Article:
The devil’s in the detail. A cautionary tale of steroids and spinal cord injury

Bracken MB, Shepard MJ, Collins WF et al. A randomized, controlled trial of methylprednisolone or naloxone in the treatment of acute spinal-cord injury: results of the Second National Acute Spinal Cord Injury Study. New England Journal of Medicine 1990; 322: 1405-1411.

RHH Journal Club. February 16th, 2012. Dr Kirsty Parsons

Full-text article (if available) 

Do patients with acute spinal-cord injury, treated with methylprednisolone (in doses higher than in NASCIS I) or naloxone, have improvements in their neurological function?

Study design:

Multicenter. Randomised. Double blind. Placebo controlled trial.

Methodology (PICO)

Population:

  • Patients with acute spinal cord injury, over the age of 13 years
  • Randomized within 12 hours of the injury

Intervention/Control:

  • Block randomization to methylprednisolone (active or placebo) and naloxone (active and placebo)
  • Methylprednisolone 30mg/kg bolus over 15 mins, infusion of 5.4mg/kg/hr for 23 hours
  • Naloxone 5.4mg/kg, infusion 4mg/kg/hr for 23 hours
  • Resulted in 3 regimen study (methylprednisolone, nalaxone or placebo)

Primary Outcome:

  • Neurological function (motor, pinprick and light touch) on admission, 6 weeks and at 6 months
  • Secondary outcomes:
  • Stratified according to whether drug received > or < 8 hours from time of injury
  • Safety: wound infection; GI bleeding rates and ‘other’ complications

Validity

Did groups start with a similar prognosis?

Yes, mostly white, males aged between 13 and 34 years

Numbers involved: 487 randomized (80% received drug within time limits; 92% received it drug according to protocol dose regime)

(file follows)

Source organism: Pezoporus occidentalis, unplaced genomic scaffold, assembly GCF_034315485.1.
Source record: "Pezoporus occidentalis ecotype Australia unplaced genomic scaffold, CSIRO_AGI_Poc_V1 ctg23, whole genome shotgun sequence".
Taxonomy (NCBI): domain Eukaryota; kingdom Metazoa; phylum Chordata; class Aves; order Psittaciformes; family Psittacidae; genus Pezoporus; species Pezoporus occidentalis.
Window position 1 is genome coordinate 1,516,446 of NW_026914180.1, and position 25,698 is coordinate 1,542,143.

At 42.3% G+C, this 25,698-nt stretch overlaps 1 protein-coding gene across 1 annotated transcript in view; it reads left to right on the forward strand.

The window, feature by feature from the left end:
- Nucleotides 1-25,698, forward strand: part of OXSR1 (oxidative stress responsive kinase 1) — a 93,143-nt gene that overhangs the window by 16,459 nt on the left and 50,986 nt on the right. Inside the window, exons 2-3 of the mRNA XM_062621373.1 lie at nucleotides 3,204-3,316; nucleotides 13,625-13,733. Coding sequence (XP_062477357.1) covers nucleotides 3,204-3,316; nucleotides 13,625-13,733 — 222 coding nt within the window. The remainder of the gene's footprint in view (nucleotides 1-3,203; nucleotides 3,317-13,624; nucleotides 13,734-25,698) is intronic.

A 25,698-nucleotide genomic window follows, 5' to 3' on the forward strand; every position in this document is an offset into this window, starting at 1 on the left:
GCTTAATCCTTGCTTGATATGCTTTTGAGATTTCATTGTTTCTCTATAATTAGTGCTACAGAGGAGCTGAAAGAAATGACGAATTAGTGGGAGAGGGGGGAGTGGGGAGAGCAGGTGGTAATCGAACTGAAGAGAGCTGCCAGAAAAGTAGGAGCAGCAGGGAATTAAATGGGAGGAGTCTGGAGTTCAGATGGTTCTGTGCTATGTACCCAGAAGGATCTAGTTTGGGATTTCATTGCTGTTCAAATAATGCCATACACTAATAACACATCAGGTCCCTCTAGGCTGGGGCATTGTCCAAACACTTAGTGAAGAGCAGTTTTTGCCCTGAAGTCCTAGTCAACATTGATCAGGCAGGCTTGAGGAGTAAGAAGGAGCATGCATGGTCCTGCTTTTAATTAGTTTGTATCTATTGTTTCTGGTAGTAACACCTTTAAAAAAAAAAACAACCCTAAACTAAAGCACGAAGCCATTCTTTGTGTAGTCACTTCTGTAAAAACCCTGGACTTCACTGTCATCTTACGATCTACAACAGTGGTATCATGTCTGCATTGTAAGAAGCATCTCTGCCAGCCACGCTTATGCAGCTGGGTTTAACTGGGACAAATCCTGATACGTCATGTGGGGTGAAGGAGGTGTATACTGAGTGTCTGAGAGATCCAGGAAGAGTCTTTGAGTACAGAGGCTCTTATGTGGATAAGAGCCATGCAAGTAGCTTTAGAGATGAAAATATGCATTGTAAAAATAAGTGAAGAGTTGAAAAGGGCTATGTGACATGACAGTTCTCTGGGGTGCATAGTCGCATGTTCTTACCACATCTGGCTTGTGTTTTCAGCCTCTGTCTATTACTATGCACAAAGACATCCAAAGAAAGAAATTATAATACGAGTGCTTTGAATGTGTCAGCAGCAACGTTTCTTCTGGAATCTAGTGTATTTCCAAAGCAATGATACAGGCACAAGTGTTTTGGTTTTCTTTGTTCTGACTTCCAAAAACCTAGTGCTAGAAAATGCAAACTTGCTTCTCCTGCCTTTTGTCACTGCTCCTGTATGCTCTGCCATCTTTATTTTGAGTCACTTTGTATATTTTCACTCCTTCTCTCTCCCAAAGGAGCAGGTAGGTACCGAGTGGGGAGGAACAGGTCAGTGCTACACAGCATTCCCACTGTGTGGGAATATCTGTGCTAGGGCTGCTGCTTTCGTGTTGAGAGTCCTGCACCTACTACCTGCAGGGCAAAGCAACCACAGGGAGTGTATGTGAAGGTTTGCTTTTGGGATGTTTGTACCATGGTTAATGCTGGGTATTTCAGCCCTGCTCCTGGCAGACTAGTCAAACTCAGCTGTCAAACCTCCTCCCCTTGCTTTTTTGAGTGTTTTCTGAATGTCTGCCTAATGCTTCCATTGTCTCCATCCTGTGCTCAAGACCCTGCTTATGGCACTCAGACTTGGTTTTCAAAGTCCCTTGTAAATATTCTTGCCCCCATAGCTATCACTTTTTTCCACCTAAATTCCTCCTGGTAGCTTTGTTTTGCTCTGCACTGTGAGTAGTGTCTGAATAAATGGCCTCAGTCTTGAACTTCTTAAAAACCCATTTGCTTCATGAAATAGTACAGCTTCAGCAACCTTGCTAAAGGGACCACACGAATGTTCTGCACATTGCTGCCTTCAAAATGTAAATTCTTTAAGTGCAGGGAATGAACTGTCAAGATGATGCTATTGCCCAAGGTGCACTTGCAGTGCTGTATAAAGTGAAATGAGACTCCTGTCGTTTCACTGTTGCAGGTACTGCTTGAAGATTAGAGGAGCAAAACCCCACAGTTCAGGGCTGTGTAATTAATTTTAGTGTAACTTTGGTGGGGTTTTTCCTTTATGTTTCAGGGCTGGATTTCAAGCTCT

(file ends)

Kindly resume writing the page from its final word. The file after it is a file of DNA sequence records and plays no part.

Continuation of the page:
Randomisation – block randomized in each centre in groups of 9

Blinded

Each drug prepared as an active and a placebo and had own pump

All phases of study (preparation and administration of drugs, neurological examinations and statistical analyses carried in a “blinded fashion”

Confounding factorsconsidered and more stats done to ensure conclusions not influenced by assumptions of analysis of variance

Follow up: Almost complete follow up – of surviving patients 97.9% underwent neurological examination at 6 weeks and 96.5% at 6 months

 Results

Primary outcome:

a) Methylprednisolone, given within 8 hours of acute spinal cord injury, results in greater improvements of neurological function when compared to placebo

Caution as this is post hoc analysis – primary outcome was negative

b) Naloxone or methylprednisolone given longer than 8 hours after injury has no statistically significant improvement in neurological function

Secondary outcomes:

No significant differences in wound infections, GI bleeding or “other” complications

Take home message/application of this research:

  • Methylprednisolone given within hours of an acute spinal cord injury may result in a greater neurological recovery but excess t-tests done without correction.
  • May or may not be translated into a functional improvement.
  • Naloxone in doses studied does not contribute to any significant neurological improvement

 

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